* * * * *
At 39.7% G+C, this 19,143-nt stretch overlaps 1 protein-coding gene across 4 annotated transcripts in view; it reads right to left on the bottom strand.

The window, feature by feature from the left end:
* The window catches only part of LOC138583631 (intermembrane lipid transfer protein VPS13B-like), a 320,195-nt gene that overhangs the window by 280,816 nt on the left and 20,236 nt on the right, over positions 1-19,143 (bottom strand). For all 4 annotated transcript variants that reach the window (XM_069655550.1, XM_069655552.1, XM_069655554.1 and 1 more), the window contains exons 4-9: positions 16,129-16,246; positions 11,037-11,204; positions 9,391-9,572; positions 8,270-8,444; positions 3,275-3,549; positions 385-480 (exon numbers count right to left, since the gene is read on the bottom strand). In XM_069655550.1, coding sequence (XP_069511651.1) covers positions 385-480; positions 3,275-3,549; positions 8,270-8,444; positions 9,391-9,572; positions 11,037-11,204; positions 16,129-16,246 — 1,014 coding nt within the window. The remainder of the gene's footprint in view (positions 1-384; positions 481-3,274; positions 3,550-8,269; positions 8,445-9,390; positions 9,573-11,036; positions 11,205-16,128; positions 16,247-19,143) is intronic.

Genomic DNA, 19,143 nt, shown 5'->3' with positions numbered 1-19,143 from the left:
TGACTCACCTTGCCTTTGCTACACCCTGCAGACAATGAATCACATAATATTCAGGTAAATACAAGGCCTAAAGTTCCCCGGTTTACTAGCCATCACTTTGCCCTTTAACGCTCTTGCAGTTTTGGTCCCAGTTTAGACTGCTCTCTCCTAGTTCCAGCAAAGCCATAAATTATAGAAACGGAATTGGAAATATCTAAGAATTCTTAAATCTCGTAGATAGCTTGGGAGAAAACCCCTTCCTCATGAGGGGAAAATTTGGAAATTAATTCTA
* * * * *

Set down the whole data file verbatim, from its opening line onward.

At 39.7% G+C, this 19,143-nt stretch overlaps 1 protein-coding gene across 4 annotated transcripts in view; it reads right to left on the bottom strand.

The window, feature by feature from the left end:
* The window catches only part of LOC138583631 (intermembrane lipid transfer protein VPS13B-like), a 320,195-nt gene that overhangs the window by 280,816 nt on the left and 20,236 nt on the right, over positions 1-19,143 (bottom strand). For all 4 annotated transcript variants that reach the window (XM_069655550.1, XM_069655552.1, XM_069655554.1 and 1 more), the window contains exons 4-9: positions 16,129-16,246; positions 11,037-11,204; positions 9,391-9,572; positions 8,270-8,444; positions 3,275-3,549; positions 385-480 (exon numbers count right to left, since the gene is read on the bottom strand). In XM_069655550.1, coding sequence (XP_069511651.1) covers positions 385-480; positions 3,275-3,549; positions 8,270-8,444; positions 9,391-9,572; positions 11,037-11,204; positions 16,129-16,246 — 1,014 coding nt within the window. The remainder of the gene's footprint in view (positions 1-384; positions 481-3,274; positions 3,550-8,269; positions 8,445-9,390; positions 9,573-11,036; positions 11,205-16,128; positions 16,247-19,143) is intronic.

Genomic DNA, 19,143 nt, shown 5'->3' with positions numbered 1-19,143 from the left:
TGACTCACCTTGCCTTTGCTACACCCTGCAGACAATGAATCACATAATATTCAGGTAAATACAAGGCCTAAAGTTCCCCGGTTTACTAGCCATCACTTTGCCCTTTAACGCTCTTGCAGTTTTGGTCCCAGTTTAGACTGCTCTCTCCTAGTTCCAGCAAAGCCATAAATTATAGAAACGGAATTGGAAATATCTAAGAATTCTTAAATCTCGTAGATAGCTTGGGAGAAAACCCCTTCCTCATGAGGGGAAAATTTGGAAATTAATTCTA